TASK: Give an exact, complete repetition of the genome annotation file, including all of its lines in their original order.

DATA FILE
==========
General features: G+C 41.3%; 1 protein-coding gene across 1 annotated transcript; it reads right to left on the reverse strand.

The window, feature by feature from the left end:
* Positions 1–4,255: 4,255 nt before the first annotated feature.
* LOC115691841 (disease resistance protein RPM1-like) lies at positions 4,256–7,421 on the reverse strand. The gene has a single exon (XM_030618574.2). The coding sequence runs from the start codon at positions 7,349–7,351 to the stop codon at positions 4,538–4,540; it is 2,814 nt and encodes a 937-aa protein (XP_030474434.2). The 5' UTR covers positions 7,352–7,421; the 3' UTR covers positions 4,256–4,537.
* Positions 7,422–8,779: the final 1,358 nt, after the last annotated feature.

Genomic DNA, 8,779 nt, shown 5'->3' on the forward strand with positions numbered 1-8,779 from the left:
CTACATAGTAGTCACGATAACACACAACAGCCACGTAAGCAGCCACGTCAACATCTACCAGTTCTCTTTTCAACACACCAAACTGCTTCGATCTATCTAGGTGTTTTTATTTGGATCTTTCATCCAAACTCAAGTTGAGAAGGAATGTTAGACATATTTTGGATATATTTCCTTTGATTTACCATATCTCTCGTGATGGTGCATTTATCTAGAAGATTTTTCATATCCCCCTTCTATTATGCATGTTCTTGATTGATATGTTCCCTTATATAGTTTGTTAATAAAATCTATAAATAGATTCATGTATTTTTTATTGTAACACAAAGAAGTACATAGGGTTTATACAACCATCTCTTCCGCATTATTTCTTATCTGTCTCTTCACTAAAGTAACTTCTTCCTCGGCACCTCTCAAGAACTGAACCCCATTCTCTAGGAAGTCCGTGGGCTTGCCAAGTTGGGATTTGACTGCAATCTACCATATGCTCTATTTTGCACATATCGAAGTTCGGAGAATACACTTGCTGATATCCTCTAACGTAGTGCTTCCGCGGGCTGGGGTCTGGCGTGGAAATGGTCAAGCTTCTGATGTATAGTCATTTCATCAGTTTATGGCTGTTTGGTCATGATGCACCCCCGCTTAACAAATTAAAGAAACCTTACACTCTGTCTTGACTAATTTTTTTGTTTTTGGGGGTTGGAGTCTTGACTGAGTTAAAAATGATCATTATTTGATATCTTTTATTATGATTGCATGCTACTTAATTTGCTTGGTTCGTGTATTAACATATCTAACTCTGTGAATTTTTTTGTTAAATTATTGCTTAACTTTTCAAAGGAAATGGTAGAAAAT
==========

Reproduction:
General features: G+C 41.3%; 1 protein-coding gene across 1 annotated transcript; it reads right to left on the reverse strand.

The window, feature by feature from the left end:
* Positions 1–4,255: 4,255 nt before the first annotated feature.
* LOC115691841 (disease resistance protein RPM1-like) lies at positions 4,256–7,421 on the reverse strand. The gene has a single exon (XM_030618574.2). The coding sequence runs from the start codon at positions 7,349–7,351 to the stop codon at positions 4,538–4,540; it is 2,814 nt and encodes a 937-aa protein (XP_030474434.2). The 5' UTR covers positions 7,352–7,421; the 3' UTR covers positions 4,256–4,537.
* Positions 7,422–8,779: the final 1,358 nt, after the last annotated feature.

Genomic DNA, 8,779 nt, shown 5'->3' on the forward strand with positions numbered 1-8,779 from the left:
CTACATAGTAGTCACGATAACACACAACAGCCACGTAAGCAGCCACGTCAACATCTACCAGTTCTCTTTTCAACACACCAAACTGCTTCGATCTATCTAGGTGTTTTTATTTGGATCTTTCATCCAAACTCAAGTTGAGAAGGAATGTTAGACATATTTTGGATATATTTCCTTTGATTTACCATATCTCTCGTGATGGTGCATTTATCTAGAAGATTTTTCATATCCCCCTTCTATTATGCATGTTCTTGATTGATATGTTCCCTTATATAGTTTGTTAATAAAATCTATAAATAGATTCATGTATTTTTTATTGTAACACAAAGAAGTACATAGGGTTTATACAACCATCTCTTCCGCATTATTTCTTATCTGTCTCTTCACTAAAGTAACTTCTTCCTCGGCACCTCTCAAGAACTGAACCCCATTCTCTAGGAAGTCCGTGGGCTTGCCAAGTTGGGATTTGACTGCAATCTACCATATGCTCTATTTTGCACATATCGAAGTTCGGAGAATACACTTGCTGATATCCTCTAACGTAGTGCTTCCGCGGGCTGGGGTCTGGCGTGGAAATGGTCAAGCTTCTGATGTATAGTCATTTCATCAGTTTATGGCTGTTTGGTCATGATGCACCCCCGCTTAACAAATTAAAGAAACCTTACACTCTGTCTTGACTAATTTTTTTGTTTTTGGGGGTTGGAGTCTTGACTGAGTTAAAAATGATCATTATTTGATATCTTTTATTATGATTGCATGCTACTTAATTTGCTTGGTTCGTGTATTAACATATCTAACTCTGTGAATTTTTTTGTTAAATTATTGCTTAACTTTTCAAAGGAAATGGTAGAAAAT